This groundbreaking exposé of the mistreatment of nuns by the Catholic Church reveals a history of unfulfilled promises, misuse of clerical power, and a devastating failure to recognize the singular contributions of these religious women. The Roman Catholic Church in America has lost nearly 100,000 religious sisters in the last forty years, a much greater loss than the priesthood. While the explanation is partly cultural—contemporary women have more choices in work and life—Kenneth Briggs contends that the rapid disappearance of convents can be traced directly to the Church’s betrayal of the promises of reform made by the Second Vatican Council. In Double Crossed, Briggs documents the pattern of marginalization and exploitation that has reduced nuns to second-, even third-class citizens within the Catholic Church. America’s religious sisters were remarkable, adventurous women. They educated children, managed health care of the sick, and reached out to the poor and homeless. They went to universities and into executive chairs. Their efforts and successes, however, brought little appreciation from the Church, which demeaned their roles, deprived them of power, and placed them under the absolute authority of the all-male clergy. Replete with quotations from nuns and former nuns, Double Crossed uncovers a dark secret at the heart of the Catholic Church. Their voices and Briggs’s research provide compelling insights into why the number of religious sisters has declined so precipitously in recent decades—and why, unless reforms are introduced, nuns may vanish forever in America.
In this detailed overview of the history of the handmade book, Avrin looks at the development of scripts and styles of illumination, the making of manuscripts, and the technological processes involved in paper-making and book-binding.
Author: Bernhard Bischoff
Publisher: Cambridge University Press
First published in 1979, this work, by the greatest living authority on medieval palaeography, offers the most comprehensive and up-to-date account in any language of the history of Latin script. It contains a detailed account of the role of the book in cultural history from antiquity to the Renaissance and outlines the history of book illumination. By setting the development of Latin script in its cultural context, it provides an unrivalled introduction to the nature of medieval Latin culture.
Author: Luke Syson, National Gallery (Great Britain)
Publisher: National Gallery London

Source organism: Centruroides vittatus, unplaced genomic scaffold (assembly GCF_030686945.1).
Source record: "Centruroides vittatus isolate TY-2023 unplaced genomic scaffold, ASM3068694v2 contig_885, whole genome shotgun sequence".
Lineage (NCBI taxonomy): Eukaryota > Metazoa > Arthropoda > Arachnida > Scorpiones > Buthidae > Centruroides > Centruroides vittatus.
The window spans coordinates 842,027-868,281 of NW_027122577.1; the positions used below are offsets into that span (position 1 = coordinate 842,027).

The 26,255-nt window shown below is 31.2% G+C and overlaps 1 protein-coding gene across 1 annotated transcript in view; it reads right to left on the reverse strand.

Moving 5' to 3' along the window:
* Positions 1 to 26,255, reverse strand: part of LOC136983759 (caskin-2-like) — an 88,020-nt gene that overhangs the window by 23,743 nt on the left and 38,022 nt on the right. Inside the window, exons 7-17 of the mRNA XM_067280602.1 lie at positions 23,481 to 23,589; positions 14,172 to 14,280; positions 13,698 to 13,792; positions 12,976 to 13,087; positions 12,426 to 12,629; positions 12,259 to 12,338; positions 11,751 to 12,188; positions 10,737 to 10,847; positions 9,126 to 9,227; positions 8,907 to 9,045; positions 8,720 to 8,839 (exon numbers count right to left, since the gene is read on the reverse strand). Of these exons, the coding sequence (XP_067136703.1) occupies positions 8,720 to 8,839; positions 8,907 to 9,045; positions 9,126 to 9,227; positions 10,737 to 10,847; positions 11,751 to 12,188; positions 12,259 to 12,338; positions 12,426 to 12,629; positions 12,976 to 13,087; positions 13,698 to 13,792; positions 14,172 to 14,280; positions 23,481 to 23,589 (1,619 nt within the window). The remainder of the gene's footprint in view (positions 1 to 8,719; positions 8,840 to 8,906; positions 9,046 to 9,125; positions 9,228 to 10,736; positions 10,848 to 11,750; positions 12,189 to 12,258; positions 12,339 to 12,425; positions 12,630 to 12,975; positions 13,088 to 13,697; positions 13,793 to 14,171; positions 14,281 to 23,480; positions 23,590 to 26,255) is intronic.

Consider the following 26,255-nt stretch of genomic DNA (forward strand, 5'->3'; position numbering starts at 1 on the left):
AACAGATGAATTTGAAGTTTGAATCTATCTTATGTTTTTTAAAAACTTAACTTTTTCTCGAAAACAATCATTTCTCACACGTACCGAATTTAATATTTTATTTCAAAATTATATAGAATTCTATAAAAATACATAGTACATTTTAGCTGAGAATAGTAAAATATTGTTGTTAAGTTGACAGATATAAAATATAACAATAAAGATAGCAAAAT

"Published to accompany the exhibition 'Renaissance Siena : art for a city' held at the National Gallery, London, 24 October 2007-13 January 2008"--T.p. verso.
Contextualizing Michelangelo’s poetry and spirituality within the framework of the religious Zeitgeist of his era, this study investigates his poetic production to shed new light on the artist’s religious beliefs and unique language of art. Author Ambra Moroncini looks first and foremost at Michelangelo the poet and proposes a thought-provoking reading of Michelangelo’s most controversial artistic production between 1536 and c.1550: The Last Judgment, his devotional drawings made for Vittoria Colonna, and his last frescoes for the Pauline Chapel. Using theological and literary analyses which draw upon reformist and Protestant scriptural writings, as well as on Michelangelo’s own rime spirituali and Vittoria Colonna’s spiritual lyrics, Moroncini proposes a compelling argument for the impact that the Reformation had on one of the greatest minds of the Italian Renaissance. It brings to light how, in the second quarter of the sixteenth century in Italy, Michelangelo’s poetry and aesthetic conception were strongly inspired by the revived theologia crucis of evangelical spirituality, rather than by the theologia gloriae of Catholic teaching.
Author: Alphonse Daudet
Publisher: Palala Press
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The Birth of the Codex
Author: Colin H. Roberts, T. C. Skeat
Publisher: OUP Oxford
In The Codex, published in 1954, C.H. Roberts studied the process by which in the early centuries of our era the roll as the vehicle for literature was replaced by the codex, which has remained the format of the book ever since. New evidence that has accumulated in the last thirty years has set some of the problems in a new light and in this book, published here for the first time in paperback, the authors re-examine these and offer a different explanation for the remarkable part in the transformation played by the early Church.